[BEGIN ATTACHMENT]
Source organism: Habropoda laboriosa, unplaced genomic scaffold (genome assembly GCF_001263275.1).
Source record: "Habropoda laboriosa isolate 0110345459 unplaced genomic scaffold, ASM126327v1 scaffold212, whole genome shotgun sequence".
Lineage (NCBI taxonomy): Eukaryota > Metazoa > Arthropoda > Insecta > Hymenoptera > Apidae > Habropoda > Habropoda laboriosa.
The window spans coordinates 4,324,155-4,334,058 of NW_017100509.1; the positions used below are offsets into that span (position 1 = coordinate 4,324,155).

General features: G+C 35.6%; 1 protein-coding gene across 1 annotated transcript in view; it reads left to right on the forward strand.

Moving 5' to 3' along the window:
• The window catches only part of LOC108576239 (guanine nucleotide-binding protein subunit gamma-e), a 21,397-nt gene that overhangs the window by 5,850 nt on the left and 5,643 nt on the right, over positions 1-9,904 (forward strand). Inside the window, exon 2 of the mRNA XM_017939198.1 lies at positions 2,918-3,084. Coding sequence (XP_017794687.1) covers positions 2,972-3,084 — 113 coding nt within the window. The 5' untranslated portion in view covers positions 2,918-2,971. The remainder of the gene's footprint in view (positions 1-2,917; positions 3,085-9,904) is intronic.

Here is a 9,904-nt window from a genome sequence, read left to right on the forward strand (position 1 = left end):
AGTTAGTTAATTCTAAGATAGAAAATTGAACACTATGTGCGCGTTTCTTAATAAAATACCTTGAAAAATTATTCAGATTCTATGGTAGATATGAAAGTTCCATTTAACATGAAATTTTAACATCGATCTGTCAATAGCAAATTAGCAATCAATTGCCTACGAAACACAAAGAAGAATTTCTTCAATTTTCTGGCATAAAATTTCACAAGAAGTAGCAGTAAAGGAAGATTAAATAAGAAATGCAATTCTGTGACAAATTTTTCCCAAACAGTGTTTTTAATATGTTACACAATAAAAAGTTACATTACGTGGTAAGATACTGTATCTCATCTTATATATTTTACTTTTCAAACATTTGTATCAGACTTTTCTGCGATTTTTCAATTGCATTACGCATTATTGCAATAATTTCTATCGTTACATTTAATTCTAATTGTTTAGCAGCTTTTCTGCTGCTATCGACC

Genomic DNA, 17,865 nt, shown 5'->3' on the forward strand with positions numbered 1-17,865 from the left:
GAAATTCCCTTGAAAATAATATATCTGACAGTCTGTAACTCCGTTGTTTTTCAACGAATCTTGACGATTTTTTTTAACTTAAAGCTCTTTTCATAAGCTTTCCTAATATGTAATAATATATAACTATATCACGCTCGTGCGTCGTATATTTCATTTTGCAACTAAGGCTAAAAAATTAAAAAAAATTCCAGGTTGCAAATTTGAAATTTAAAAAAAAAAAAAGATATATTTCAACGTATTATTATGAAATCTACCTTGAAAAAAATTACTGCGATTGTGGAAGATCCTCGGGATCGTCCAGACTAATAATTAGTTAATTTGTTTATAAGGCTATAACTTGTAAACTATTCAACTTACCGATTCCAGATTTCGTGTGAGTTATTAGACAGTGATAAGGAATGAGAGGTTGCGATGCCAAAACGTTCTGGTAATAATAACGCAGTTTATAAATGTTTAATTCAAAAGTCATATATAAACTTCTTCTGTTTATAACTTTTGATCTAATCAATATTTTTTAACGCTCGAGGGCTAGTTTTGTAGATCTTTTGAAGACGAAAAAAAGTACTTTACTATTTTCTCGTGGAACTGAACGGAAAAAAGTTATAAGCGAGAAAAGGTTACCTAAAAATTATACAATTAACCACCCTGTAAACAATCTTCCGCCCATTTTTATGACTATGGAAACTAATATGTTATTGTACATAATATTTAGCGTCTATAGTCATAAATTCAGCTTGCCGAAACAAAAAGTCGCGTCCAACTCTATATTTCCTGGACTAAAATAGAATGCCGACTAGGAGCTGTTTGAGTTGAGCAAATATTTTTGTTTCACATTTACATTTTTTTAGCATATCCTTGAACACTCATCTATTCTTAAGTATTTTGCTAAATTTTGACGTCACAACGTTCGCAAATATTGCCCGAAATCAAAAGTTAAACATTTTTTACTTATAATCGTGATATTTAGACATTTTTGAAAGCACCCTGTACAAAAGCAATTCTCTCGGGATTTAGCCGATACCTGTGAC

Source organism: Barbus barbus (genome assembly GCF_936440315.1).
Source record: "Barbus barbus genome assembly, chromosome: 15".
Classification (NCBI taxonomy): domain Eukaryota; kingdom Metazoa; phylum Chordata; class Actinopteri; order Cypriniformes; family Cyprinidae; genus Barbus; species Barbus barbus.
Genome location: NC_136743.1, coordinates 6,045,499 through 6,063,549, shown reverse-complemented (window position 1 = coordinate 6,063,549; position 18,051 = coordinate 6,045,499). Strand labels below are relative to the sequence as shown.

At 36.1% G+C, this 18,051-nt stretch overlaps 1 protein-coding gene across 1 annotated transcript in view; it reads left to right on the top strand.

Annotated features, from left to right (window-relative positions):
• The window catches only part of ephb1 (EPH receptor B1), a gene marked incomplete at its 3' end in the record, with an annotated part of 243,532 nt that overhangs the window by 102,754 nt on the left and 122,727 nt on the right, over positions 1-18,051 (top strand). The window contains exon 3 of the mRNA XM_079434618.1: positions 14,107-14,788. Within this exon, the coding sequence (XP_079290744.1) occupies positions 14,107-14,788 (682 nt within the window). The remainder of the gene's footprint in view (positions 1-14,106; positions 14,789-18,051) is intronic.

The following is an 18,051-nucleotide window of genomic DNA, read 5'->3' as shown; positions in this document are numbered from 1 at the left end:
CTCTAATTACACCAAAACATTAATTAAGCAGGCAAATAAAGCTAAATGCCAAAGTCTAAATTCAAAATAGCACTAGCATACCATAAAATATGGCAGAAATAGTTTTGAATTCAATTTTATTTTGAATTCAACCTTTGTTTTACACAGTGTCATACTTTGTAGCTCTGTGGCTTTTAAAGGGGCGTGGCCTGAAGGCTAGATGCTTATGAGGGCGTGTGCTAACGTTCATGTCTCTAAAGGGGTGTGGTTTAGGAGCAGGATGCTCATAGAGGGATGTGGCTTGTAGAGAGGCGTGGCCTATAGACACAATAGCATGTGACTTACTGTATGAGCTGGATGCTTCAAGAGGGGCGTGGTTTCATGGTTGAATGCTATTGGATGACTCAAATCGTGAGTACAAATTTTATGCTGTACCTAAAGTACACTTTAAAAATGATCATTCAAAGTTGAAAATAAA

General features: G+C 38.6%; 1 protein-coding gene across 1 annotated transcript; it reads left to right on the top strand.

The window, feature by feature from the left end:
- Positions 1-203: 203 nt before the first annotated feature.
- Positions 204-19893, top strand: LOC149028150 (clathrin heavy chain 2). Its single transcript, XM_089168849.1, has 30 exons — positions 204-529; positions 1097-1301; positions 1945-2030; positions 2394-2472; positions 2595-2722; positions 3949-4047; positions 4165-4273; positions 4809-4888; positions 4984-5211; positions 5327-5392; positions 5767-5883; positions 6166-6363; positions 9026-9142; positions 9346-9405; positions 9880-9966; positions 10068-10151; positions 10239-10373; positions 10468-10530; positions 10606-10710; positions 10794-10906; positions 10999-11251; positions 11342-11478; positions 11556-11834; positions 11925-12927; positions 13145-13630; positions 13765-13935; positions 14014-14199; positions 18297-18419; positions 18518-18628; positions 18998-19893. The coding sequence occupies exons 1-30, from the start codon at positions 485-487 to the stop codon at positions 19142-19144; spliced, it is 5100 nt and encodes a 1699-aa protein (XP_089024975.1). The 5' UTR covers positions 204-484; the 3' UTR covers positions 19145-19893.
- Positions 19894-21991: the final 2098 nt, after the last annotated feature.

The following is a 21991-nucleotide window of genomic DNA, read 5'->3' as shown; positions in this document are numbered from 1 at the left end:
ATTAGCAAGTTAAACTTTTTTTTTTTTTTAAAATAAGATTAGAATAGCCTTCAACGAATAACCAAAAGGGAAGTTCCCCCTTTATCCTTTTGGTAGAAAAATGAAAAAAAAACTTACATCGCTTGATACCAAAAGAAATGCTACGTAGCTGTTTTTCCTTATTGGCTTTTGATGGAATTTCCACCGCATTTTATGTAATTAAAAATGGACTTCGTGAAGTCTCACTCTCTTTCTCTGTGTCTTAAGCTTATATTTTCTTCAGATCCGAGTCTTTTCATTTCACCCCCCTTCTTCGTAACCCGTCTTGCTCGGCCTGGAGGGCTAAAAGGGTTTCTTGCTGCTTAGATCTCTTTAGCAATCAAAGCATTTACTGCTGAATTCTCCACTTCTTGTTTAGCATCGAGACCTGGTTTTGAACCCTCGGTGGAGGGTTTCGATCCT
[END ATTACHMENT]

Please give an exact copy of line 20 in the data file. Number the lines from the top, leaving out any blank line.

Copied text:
CTCTAATTACACCAAAACATTAATTAAGCAGGCAAATAAAGCTAAATGCCAAAGTCTAAATTCAAAATAGCACTAGCATACCATAAAATATGGCAGAAATAGTTTTGAATTCAATTTTATTTTGAATTCAACCTTTGTTTTACACAGTGTCATACTTTGTAGCTCTGTGGCTTTTAAAGGGGCGTGGCCTGAAGGCTAGATGCTTATGAGGGCGTGTGCTAACGTTCATGTCTCTAAAGGGGTGTGGTTTAGGAGCAGGATGCTCATAGAGGGATGTGGCTTGTAGAGAGGCGTGGCCTATAGACACAATAGCATGTGACTTACTGTATGAGCTGGATGCTTCAAGAGGGGCGTGGTTTCATGGTTGAATGCTATTGGATGACTCAAATCGTGAGTACAAATTTTATGCTGTACCTAAAGTACACTTTAAAAATGATCATTCAAAGTTGAAAATAAA